Why do people visit your website…

| November 16, 2009

…instead of someone else’s?

Life’s never straightforward. You’ve filled your website with well written, entertaining, inspiring, key word rich copy. It is easy to navigate and the content is laid out perfectly for scan-reading. You’ve built links ’til you’re blue in the face. You’ve dragged your business painstakingly on to page one of Google with natural SEO. And your products are unbeatable. But you can’t account for people’s quirks. Here are three recent examples of completely irrational buying decisions:

  • I won a new customer recently because she liked the fact that we share the same surname
  • A client of mine won his latest project because his business has the same name as his new customer’s house
  • Today I chose an online organic gardening shop because I loved the colours they used on-

It’s personal

All three circumstances had something fundamental in common. Each resonated on a deeply personal level, striking an unexpected chord of familiarity in the prospective buyer.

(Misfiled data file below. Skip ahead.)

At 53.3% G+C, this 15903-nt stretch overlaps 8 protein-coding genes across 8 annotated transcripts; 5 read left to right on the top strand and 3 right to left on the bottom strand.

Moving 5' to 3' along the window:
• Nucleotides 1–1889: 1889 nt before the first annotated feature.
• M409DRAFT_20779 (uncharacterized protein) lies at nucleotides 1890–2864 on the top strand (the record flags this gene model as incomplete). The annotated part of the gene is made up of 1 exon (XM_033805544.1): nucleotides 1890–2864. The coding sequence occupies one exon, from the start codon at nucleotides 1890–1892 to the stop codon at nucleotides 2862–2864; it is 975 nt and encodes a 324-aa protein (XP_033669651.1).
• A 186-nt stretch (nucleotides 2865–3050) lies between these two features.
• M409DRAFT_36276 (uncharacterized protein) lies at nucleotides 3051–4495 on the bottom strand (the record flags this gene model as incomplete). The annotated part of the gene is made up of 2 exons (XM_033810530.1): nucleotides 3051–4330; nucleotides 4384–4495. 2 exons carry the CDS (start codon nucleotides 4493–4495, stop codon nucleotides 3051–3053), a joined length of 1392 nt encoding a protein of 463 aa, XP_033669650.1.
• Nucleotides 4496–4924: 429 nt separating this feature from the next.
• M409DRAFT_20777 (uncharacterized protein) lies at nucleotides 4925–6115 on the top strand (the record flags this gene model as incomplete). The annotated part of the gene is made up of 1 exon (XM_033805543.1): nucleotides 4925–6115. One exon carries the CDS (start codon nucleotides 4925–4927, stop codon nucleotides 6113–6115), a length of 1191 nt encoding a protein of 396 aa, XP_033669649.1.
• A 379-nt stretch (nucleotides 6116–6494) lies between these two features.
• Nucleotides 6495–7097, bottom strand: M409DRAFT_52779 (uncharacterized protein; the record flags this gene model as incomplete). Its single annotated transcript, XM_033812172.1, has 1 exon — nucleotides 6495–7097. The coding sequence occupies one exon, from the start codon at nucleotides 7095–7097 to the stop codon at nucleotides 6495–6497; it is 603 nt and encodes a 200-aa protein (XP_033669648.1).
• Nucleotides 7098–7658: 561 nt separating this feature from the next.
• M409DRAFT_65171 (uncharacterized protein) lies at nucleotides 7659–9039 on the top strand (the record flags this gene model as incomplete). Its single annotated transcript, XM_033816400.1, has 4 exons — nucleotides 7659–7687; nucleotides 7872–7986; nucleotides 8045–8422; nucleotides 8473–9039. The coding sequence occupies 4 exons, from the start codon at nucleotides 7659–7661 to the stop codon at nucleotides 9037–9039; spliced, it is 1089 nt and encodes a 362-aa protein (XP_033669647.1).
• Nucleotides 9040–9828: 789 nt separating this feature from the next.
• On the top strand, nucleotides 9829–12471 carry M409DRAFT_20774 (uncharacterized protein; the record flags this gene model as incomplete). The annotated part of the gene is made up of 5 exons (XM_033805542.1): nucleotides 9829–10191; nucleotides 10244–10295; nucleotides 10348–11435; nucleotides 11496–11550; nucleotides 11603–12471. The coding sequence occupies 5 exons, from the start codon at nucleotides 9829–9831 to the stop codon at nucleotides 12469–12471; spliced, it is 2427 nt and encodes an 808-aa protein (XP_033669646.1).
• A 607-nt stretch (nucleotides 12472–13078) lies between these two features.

When there are loads of similar options to choose from many people, whether they realise it or not, will hang their buying decision on an emotional response. At best this is flimsy reasoning but the pull of gut-level familiarity – that shock of recognition – is incredibly potent.

Brand builders all over the planet would kill for a way to tap into people’s quirks. As would freelance copywriters like me. In the absence of mind reading skills, we plod along the best we can.

Tags:

Category: copywriting and marketing

By Kate Goldstone - ()

Originally from Middlesbrough, I lived in Brighton for many years before moving to North Devon. I’ve had a passion for words all my life and this is my twelfth year as a freelance writer. In my spare time I draw, paint, sculpt, carve wood and rock, garden, read, write poetry and enjoy long distance hiking. I sing and play the recorder. I collect modernist paintings, vintage rugs and mid-century German art pottery. I’m a member of The Poetry Society. And I am an experienced volunteer shepherd, a ‘Lookerer’.

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